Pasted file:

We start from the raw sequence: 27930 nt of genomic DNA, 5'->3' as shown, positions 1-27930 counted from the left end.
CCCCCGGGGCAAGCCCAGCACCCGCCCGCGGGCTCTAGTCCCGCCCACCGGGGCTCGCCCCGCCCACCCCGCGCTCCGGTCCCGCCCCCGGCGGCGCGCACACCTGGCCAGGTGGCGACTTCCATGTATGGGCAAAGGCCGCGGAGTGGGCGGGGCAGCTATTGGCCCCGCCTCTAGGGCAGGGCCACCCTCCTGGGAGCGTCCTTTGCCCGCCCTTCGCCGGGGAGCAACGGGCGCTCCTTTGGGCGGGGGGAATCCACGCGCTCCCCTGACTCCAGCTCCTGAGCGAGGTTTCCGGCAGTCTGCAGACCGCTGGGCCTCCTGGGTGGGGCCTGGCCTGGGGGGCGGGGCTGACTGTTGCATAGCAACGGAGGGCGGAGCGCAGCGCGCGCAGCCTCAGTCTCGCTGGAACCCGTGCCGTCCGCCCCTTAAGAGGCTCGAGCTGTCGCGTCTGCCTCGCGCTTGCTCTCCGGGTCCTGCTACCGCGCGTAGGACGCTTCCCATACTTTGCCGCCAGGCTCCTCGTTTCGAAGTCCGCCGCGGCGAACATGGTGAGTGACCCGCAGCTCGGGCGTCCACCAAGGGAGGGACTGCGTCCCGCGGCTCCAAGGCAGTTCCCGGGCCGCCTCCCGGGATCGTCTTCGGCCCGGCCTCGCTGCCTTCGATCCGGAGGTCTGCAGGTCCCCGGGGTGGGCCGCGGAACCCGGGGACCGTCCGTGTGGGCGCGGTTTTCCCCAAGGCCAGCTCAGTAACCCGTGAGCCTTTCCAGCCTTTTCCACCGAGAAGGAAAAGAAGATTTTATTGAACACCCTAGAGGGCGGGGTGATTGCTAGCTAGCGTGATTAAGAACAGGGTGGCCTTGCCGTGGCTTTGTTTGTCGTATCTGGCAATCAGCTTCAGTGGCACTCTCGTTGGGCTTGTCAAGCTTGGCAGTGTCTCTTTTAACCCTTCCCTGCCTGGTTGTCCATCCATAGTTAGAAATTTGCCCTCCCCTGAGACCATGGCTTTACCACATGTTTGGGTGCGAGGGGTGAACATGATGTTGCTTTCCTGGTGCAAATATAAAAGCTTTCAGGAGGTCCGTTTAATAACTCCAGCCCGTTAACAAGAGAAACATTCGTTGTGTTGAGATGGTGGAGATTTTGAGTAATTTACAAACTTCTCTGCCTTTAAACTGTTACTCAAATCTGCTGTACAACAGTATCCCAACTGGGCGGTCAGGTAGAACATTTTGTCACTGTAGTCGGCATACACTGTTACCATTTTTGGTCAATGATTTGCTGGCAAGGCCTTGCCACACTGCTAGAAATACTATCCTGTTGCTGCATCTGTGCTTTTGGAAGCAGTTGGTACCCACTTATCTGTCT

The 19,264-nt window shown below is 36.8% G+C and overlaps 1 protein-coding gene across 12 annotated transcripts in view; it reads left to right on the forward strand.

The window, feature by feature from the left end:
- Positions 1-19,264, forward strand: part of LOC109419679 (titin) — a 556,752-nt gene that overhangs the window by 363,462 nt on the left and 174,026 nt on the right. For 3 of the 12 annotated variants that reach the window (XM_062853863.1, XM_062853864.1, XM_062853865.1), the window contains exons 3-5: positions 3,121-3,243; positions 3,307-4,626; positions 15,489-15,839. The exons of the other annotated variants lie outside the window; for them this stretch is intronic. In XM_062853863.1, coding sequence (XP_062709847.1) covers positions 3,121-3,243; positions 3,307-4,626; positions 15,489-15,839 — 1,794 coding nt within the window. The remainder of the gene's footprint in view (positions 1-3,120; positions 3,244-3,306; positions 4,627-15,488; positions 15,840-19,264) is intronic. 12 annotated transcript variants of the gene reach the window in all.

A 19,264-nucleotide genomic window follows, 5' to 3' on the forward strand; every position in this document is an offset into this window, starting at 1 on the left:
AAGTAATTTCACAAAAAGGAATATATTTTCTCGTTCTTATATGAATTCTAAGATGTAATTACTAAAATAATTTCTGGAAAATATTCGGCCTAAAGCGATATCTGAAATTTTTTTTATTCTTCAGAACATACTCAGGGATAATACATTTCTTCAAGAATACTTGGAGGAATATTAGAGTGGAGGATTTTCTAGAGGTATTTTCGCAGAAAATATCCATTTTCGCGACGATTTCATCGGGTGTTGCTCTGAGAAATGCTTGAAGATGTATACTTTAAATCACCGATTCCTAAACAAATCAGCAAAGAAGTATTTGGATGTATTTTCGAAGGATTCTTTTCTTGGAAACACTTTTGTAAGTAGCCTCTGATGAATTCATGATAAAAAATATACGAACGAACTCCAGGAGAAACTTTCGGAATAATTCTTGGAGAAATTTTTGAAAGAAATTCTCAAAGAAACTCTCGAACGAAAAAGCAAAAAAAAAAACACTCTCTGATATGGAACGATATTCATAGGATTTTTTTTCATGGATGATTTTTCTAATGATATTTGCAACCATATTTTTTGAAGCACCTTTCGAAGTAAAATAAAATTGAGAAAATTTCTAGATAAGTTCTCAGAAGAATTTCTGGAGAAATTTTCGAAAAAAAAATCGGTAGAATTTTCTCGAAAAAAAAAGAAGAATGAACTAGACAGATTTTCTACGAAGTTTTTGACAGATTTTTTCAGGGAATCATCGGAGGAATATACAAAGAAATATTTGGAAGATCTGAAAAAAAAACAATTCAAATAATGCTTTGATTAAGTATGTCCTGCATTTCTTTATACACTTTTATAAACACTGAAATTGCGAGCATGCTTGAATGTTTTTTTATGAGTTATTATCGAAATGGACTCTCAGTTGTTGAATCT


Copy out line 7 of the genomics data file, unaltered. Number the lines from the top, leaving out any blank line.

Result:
AAGTAATTTCACAAAAAGGAATATATTTTCTCGTTCTTATATGAATTCTAAGATGTAATTACTAAAATAATTTCTGGAAAATATTCGGCCTAAAGCGATATCTGAAATTTTTTTTATTCTTCAGAACATACTCAGGGATAATACATTTCTTCAAGAATACTTGGAGGAATATTAGAGTGGAGGATTTTCTAGAGGTATTTTCGCAGAAAATATCCATTTTCGCGACGATTTCATCGGGTGTTGCTCTGAGAAATGCTTGAAGATGTATACTTTAAATCACCGATTCCTAAACAAATCAGCAAAGAAGTATTTGGATGTATTTTCGAAGGATTCTTTTCTTGGAAACACTTTTGTAAGTAGCCTCTGATGAATTCATGATAAAAAATATACGAACGAACTCCAGGAGAAACTTTCGGAATAATTCTTGGAGAAATTTTTGAAAGAAATTCTCAAAGAAACTCTCGAACGAAAAAGCAAAAAAAAAAACACTCTCTGATATGGAACGATATTCATAGGATTTTTTTTCATGGATGATTTTTCTAATGATATTTGCAACCATATTTTTTGAAGCACCTTTCGAAGTAAAATAAAATTGAGAAAATTTCTAGATAAGTTCTCAGAAGAATTTCTGGAGAAATTTTCGAAAAAAAAATCGGTAGAATTTTCTCGAAAAAAAAAGAAGAATGAACTAGACAGATTTTCTACGAAGTTTTTGACAGATTTTTTCAGGGAATCATCGGAGGAATATACAAAGAAATATTTGGAAGATCTGAAAAAAAAACAATTCAAATAATGCTTTGATTAAGTATGTCCTGCATTTCTTTATACACTTTTATAAACACTGAAATTGCGAGCATGCTTGAATGTTTTTTTATGAGTTATTATCGAAATGGACTCTCAGTTGTTGAATCT